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Town of Howard: How far could that sand mine go?

By LeAnn R. Ralph

TOWN OF HOWARD —  Sand mine companies in the Town of Howard will now have to include information in their application for a mine operator’s license about future plans for mining adjoining property.

The Howard Town Board amended the township’s mine operator’s licensing ordinance at the September 2 meeting to require applicants to include a timetable and a plan indicating the anticipated nonmetallic mining operation for adjoining property under the ownership or the control of the sand mine company or the individual applying for a mining license.

The ordinance amendment applies to any property that is under the control of the sand mine operator — either purchased property or leased property — at the time the application is submitted, said Dennis Dvoracek, town board supervisor.

“Any property under their control at that time that could be mined in the future,” he said.

“It would be a total site plan,” said Tom Zwiefelhofer, town board supervisor.

The timetable and the plans for mining adjoining property must be submitted at the same time the applicant is applying for a license to actively mine a particular piece of property, Dvoracek said.

“We want to know how much contiguous (land could be mined) — what they may mine at a future date,” he said.

Dvoracek pointed out that just because a mining company identifies adjoining property as part of the future plans for a sand mine does not mean the town board will automatically approve a mine operator’s license for the additional property.

“The rule of diminishing assets does not apply to licensing, only to zoning. We can deny expansion under licensing,” he said.

The Town of Howard is an unzoned township.

If the town board approves a mining license for a specific piece of property, the company cannot automatically continue expanding and mining under Howard’s licensing ordinance, Zwiefelhofer said.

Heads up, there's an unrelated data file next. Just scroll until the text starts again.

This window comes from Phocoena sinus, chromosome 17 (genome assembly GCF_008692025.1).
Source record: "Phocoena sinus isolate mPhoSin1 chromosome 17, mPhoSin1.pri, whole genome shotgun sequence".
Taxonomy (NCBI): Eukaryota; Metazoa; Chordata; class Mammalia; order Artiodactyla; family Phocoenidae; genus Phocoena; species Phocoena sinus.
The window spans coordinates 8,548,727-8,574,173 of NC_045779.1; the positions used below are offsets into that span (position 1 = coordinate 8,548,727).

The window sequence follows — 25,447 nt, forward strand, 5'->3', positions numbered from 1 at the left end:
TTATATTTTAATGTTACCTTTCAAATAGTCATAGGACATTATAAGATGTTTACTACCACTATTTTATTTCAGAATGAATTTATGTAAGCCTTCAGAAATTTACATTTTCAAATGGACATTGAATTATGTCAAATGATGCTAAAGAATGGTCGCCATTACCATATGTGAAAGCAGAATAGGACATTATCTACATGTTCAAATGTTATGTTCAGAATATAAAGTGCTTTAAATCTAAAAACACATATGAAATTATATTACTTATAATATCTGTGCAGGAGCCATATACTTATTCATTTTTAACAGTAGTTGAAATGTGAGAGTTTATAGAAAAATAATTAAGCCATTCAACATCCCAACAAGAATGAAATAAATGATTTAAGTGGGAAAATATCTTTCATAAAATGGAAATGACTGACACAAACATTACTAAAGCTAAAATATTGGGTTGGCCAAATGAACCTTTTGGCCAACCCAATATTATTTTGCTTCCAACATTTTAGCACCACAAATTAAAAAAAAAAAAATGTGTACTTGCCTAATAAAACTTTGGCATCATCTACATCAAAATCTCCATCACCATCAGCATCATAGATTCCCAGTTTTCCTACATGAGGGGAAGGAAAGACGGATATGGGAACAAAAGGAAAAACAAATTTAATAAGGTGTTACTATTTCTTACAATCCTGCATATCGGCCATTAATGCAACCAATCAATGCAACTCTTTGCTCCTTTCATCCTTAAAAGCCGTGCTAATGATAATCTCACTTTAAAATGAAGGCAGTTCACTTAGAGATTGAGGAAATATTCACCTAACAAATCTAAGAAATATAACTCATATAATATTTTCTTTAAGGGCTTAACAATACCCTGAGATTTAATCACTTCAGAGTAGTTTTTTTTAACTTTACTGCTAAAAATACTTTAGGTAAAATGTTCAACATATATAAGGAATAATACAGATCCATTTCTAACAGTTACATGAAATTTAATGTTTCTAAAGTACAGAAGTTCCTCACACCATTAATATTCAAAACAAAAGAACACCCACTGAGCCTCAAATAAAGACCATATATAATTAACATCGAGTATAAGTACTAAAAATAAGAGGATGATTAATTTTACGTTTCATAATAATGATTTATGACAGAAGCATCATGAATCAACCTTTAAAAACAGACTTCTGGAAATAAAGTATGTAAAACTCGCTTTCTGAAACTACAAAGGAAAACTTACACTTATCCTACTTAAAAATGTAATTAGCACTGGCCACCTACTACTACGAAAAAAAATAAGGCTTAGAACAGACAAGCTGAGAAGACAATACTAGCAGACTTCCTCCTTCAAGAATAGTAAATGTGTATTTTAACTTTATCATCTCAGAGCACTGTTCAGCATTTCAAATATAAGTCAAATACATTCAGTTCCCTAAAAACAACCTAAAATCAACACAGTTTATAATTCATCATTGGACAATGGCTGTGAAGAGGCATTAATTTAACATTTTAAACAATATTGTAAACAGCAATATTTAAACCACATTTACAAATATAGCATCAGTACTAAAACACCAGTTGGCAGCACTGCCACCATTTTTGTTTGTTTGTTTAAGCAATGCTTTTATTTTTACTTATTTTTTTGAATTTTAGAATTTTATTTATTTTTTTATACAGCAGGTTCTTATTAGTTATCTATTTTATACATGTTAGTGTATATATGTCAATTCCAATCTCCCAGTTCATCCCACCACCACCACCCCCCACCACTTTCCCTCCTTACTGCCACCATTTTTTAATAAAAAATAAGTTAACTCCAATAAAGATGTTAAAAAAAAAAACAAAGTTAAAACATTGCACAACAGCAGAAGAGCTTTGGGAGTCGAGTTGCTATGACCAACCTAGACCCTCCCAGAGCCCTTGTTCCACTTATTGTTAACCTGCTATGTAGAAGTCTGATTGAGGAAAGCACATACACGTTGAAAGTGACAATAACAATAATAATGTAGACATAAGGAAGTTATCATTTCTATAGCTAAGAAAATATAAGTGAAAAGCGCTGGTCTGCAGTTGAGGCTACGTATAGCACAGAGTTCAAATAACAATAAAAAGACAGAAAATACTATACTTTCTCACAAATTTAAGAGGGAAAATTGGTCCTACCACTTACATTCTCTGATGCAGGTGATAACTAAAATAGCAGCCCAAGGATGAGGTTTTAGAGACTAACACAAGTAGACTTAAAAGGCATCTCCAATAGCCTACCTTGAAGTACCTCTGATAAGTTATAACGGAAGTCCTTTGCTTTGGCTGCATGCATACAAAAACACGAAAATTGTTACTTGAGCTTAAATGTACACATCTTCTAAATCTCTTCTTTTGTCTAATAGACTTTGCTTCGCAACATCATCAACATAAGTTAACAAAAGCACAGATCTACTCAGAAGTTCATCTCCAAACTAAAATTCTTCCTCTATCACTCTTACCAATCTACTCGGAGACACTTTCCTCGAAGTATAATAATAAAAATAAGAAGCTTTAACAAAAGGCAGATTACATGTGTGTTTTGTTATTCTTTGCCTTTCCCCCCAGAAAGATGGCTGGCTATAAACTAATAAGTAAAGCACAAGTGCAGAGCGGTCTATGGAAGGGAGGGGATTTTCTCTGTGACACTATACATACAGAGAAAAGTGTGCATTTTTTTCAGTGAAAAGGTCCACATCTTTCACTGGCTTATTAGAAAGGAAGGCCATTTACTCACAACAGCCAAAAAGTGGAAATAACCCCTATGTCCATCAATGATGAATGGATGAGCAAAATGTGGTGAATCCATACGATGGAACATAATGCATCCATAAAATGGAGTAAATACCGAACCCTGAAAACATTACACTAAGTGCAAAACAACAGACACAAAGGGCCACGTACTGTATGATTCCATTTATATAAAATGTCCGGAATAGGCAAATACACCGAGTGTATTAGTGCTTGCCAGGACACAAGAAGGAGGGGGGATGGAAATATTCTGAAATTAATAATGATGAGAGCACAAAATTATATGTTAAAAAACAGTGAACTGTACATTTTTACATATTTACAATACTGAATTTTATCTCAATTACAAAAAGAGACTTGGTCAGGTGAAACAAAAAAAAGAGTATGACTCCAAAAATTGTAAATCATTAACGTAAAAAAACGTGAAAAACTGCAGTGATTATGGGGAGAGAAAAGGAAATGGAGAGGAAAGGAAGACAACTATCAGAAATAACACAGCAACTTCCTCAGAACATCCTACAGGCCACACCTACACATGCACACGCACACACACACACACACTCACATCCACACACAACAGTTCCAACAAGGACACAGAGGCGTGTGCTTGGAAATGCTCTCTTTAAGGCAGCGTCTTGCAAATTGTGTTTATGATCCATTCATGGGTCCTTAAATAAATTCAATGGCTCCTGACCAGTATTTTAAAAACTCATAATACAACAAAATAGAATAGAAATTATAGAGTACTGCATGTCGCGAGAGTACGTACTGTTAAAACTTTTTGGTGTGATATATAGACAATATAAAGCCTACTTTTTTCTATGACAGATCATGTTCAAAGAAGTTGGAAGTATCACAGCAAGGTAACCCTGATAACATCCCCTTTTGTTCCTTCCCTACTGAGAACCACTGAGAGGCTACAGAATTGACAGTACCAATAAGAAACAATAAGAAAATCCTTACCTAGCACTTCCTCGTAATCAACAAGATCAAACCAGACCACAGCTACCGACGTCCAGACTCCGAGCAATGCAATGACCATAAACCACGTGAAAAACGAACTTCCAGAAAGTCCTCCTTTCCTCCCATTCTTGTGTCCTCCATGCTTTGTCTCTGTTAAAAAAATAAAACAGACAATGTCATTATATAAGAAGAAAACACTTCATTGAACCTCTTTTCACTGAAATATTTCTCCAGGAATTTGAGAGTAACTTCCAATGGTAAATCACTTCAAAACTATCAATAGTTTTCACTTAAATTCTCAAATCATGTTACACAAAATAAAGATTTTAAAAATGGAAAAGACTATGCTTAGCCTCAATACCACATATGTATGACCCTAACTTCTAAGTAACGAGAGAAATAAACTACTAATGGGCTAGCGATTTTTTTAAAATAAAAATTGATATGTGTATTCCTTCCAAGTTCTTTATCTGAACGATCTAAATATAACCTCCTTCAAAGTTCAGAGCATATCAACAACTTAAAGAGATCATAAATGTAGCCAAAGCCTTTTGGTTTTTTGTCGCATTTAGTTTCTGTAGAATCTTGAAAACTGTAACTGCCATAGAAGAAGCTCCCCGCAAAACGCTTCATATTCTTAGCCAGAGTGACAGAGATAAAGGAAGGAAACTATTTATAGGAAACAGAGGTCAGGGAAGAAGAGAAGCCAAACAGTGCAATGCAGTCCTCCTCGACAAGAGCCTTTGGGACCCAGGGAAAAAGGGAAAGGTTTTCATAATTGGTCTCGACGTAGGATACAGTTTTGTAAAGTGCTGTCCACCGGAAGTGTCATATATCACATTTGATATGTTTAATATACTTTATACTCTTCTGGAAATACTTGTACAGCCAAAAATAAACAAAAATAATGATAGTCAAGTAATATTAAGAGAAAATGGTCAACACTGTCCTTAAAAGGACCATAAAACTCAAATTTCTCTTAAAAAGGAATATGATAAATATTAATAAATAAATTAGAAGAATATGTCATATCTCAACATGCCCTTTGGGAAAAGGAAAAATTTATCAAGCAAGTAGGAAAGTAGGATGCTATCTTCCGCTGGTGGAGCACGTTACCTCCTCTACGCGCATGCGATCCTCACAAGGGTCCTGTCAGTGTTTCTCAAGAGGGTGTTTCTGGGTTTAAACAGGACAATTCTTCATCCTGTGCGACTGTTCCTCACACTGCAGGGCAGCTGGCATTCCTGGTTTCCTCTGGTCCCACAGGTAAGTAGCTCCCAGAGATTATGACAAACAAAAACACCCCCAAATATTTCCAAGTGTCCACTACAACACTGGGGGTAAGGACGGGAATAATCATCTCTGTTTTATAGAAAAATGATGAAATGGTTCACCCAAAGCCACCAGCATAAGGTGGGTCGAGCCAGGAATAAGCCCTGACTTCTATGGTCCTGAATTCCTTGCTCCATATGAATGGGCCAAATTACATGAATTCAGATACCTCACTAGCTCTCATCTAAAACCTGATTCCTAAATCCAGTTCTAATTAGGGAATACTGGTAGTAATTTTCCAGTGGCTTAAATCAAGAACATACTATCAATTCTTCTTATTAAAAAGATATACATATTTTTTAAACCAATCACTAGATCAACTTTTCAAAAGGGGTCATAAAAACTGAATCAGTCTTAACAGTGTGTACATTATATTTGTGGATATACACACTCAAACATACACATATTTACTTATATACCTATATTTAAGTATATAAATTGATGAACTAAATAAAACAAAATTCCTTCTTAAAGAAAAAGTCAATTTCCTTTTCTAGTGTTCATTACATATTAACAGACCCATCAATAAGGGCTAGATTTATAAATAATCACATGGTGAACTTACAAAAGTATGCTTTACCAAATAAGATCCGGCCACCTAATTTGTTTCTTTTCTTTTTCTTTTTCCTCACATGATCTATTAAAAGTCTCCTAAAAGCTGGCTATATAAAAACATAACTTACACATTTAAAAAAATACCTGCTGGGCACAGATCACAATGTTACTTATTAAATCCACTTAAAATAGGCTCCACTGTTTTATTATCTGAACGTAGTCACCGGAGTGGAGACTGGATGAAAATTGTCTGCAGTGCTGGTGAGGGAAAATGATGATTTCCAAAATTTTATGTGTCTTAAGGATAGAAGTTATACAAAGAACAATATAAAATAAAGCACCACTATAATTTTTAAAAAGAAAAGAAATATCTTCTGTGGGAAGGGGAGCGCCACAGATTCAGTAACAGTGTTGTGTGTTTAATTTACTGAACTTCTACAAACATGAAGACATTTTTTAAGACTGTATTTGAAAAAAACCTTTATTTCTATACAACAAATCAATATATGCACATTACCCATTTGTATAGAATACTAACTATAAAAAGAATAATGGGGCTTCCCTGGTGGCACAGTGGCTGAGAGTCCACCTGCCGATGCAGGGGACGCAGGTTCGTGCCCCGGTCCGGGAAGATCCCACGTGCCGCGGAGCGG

The Howard Town Board unanimously approved the amendment to the mine operator’s licensing ordinance requiring applicants to submit a timetable and a plan for adjoining property under the ownership or control of the applicant.

EOG Resources currently operates the S&S mine in the Town of Howard on county Highway B.

Paul van Eijl of Northern Sands is planning to submit an application to Chippewa County for a reclamation permit that could be finalized by December for another sand mine in the Town of Howard.

Van Eijl has said that the second sand mine in the Town of Howard could include as much as 2,000 acres.

The Town of Howard requires applicants for a mining license to have a reclamation permit from Chippewa County first before the Howard Town Board will consider an application for a license.

When asked about an anticipated timetable for the Northern Sands mine, Vernon Schindler, town chair, said he could not give an answer because it took 14 months to negotiate the mining agreement with EOG Resources.


Gerald Eder, Town of Howard resident, wondered if it would be possible for the Howard Town Board to assess a tipping fee per ton of sand mined in the township.

Zwiefelhofer said that Howard’s attorney has told them the township cannot assess a tipping fee.

The Town of Sioux Creek receives several hundred thousand dollars annually from sand mining, Eder said.

The mine in Howard is not using town roads to mine sand, Schindler said.

If the Town of Howard could find a way to get income from the sand mines, the money could be used to help residents whose wells have gone bad or who have sustained property damage as a result of sand mining, Eder said.

If the township received money from the sand mines, town residents could have their problems fixed right away without the time and expense of hiring an attorney, he said.

Dvoracek said he could ask the town’s attorney about it when he consulted the attorney about other matters related to sand mining.

According to a draft of a 2013 report titled “Transportation Impacts of Frac Sand Mining in the Mid-America Freight Region: Chippewa County Case Study,” frac sand sells for $100 to $400 per ton at the oil drilling sites.

If a sand mine produces a half million tons of sand per year, that would mean sales of between $50 million and $200 million annually.